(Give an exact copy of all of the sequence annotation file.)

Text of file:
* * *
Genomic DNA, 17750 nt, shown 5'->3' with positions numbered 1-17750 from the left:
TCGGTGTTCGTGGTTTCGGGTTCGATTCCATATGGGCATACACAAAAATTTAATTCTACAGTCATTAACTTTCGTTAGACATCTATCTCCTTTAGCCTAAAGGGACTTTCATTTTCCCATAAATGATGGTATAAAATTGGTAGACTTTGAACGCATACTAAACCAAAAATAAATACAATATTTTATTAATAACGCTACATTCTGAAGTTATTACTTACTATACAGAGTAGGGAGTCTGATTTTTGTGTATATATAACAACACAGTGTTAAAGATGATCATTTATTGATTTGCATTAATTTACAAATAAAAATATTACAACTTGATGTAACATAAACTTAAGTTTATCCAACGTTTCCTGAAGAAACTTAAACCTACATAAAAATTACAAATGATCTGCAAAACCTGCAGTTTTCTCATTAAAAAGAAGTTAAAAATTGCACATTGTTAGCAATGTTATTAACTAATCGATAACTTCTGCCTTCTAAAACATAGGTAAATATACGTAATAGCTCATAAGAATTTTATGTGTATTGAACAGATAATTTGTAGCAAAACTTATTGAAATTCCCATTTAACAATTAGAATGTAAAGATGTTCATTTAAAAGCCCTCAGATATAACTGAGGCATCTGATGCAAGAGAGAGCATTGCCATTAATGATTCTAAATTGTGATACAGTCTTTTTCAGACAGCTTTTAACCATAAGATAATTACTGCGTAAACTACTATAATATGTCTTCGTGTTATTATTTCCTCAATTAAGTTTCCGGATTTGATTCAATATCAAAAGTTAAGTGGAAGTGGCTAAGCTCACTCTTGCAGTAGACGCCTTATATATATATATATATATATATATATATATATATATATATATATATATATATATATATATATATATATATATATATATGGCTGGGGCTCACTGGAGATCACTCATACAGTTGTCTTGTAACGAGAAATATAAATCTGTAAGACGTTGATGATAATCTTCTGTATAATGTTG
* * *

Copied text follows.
Genomic DNA, 17750 nt, shown 5'->3' with positions numbered 1-17750 from the left:
TCGGTGTTCGTGGTTTCGGGTTCGATTCCATATGGGCATACACAAAAATTTAATTCTACAGTCATTAACTTTCGTTAGACATCTATCTCCTTTAGCCTAAAGGGACTTTCATTTTCCCATAAATGATGGTATAAAATTGGTAGACTTTGAACGCATACTAAACCAAAAATAAATACAATATTTTATTAATAACGCTACATTCTGAAGTTATTACTTACTATACAGAGTAGGGAGTCTGATTTTTGTGTATATATAACAACACAGTGTTAAAGATGATCATTTATTGATTTGCATTAATTTACAAATAAAAATATTACAACTTGATGTAACATAAACTTAAGTTTATCCAACGTTTCCTGAAGAAACTTAAACCTACATAAAAATTACAAATGATCTGCAAAACCTGCAGTTTTCTCATTAAAAAGAAGTTAAAAATTGCACATTGTTAGCAATGTTATTAACTAATCGATAACTTCTGCCTTCTAAAACATAGGTAAATATACGTAATAGCTCATAAGAATTTTATGTGTATTGAACAGATAATTTGTAGCAAAACTTATTGAAATTCCCATTTAACAATTAGAATGTAAAGATGTTCATTTAAAAGCCCTCAGATATAACTGAGGCATCTGATGCAAGAGAGAGCATTGCCATTAATGATTCTAAATTGTGATACAGTCTTTTTCAGACAGCTTTTAACCATAAGATAATTACTGCGTAAACTACTATAATATGTCTTCGTGTTATTATTTCCTCAATTAAGTTTCCGGATTTGATTCAATATCAAAAGTTAAGTGGAAGTGGCTAAGCTCACTCTTGCAGTAGACGCCTTATATATATATATATATATATATATATATATATATATATATATATATATATATATATATATATATATATATATATATATGGCTGGGGCTCACTGGAGATCACTCATACAGTTGTCTTGTAACGAGAAATATAAATCTGTAAGACGTTGATGATAATCTTCTGTATAATGTTG